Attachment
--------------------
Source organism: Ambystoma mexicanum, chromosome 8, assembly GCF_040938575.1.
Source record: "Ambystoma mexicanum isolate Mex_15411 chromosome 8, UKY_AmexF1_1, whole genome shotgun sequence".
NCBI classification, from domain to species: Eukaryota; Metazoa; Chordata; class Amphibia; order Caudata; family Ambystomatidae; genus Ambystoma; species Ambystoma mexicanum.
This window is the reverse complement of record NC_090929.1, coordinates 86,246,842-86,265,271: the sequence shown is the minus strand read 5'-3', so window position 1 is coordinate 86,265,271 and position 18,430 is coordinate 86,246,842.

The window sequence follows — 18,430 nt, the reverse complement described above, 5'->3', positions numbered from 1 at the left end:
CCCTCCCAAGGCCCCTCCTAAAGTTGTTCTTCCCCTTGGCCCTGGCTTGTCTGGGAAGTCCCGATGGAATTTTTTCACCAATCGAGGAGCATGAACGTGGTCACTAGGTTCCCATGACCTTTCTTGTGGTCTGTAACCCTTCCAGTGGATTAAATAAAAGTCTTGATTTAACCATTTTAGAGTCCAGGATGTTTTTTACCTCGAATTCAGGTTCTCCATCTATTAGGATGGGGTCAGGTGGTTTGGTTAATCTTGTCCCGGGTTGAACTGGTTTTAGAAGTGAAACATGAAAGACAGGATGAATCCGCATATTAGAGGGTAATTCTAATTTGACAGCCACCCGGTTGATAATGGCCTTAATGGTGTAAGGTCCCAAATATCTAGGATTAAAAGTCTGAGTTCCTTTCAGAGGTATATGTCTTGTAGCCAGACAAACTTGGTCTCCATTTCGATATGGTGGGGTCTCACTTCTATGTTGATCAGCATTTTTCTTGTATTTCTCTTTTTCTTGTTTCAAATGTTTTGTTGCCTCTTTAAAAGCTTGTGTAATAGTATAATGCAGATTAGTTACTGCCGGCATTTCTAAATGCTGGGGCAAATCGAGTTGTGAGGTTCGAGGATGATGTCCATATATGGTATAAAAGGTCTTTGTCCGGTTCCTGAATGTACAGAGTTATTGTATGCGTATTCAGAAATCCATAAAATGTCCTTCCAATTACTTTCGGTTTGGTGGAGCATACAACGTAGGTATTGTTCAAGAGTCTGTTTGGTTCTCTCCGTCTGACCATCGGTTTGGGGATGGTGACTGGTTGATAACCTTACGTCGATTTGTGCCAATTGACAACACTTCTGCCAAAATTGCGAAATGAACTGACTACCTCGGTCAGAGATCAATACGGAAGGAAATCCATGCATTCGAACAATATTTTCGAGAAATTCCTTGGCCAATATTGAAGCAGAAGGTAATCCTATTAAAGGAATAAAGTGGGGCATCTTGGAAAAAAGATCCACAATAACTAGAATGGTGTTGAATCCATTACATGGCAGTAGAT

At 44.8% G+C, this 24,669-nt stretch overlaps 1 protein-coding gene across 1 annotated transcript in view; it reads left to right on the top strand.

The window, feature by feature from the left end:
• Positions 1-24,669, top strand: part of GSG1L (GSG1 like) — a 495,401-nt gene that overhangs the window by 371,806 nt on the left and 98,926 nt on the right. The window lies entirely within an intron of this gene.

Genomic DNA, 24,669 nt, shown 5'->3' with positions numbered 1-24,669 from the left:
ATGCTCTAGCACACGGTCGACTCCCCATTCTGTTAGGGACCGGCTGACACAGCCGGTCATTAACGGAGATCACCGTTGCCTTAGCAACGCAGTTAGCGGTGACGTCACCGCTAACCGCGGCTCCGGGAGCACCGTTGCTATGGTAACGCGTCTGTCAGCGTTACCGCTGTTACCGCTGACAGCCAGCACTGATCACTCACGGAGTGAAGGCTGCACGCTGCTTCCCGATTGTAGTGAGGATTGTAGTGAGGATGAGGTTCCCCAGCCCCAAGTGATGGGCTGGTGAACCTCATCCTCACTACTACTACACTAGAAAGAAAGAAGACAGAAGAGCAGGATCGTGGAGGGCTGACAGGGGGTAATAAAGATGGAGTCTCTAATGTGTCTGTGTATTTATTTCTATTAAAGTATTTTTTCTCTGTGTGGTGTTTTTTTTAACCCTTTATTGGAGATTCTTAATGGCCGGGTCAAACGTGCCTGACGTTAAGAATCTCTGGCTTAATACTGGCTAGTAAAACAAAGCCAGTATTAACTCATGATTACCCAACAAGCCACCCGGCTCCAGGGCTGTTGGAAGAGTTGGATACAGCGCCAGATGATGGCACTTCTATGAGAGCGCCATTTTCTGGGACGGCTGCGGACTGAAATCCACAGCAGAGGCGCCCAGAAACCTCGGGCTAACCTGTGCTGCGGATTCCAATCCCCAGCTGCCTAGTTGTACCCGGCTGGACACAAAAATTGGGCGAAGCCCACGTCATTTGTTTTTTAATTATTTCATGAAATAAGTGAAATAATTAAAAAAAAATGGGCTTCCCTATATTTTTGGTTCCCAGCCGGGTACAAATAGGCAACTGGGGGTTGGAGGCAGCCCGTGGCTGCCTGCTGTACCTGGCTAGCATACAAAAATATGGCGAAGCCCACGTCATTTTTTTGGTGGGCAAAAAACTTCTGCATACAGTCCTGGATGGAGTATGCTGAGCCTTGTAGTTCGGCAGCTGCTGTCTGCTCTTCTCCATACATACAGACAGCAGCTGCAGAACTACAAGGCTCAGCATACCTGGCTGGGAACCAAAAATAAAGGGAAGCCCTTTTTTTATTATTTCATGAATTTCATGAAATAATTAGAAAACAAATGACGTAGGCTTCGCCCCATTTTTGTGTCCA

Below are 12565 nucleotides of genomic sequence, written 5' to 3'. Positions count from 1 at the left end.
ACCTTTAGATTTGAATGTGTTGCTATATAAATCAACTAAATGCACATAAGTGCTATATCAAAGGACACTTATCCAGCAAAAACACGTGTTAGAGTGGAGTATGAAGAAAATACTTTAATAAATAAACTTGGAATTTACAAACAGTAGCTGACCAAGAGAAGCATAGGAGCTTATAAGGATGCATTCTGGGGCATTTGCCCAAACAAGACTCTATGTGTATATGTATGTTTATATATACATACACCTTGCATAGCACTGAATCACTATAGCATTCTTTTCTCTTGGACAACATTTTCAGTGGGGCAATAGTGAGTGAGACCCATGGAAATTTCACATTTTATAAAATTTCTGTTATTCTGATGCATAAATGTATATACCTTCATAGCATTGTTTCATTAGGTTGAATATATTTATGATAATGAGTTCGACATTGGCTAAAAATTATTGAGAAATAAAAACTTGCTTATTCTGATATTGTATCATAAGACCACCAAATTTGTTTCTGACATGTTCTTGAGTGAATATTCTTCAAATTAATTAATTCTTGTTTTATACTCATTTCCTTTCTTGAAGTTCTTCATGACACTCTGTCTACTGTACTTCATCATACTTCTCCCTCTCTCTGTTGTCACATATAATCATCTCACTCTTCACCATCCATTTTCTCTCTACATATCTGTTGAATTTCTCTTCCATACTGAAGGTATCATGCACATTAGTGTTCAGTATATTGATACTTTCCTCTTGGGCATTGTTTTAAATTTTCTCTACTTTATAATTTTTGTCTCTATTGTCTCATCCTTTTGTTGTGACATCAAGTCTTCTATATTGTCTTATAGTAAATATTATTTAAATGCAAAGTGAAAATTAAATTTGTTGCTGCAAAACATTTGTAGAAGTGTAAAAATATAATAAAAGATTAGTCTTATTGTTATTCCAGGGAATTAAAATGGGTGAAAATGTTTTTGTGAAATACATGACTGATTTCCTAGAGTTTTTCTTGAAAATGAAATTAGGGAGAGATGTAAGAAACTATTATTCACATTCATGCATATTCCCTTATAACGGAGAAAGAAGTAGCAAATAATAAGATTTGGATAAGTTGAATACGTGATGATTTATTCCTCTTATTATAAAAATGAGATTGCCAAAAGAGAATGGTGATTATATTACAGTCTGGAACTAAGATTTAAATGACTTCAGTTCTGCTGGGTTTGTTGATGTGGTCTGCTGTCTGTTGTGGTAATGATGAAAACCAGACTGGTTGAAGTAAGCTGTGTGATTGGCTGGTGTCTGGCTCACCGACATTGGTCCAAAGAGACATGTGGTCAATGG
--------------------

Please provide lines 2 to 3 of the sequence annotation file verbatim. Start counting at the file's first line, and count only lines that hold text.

Source record: "Ambystoma mexicanum isolate Mex_15411 chromosome 8, UKY_AmexF1_1, whole genome shotgun sequence".
NCBI classification, from domain to species: Eukaryota; Metazoa; Chordata; class Amphibia; order Caudata; family Ambystomatidae; genus Ambystoma; species Ambystoma mexicanum.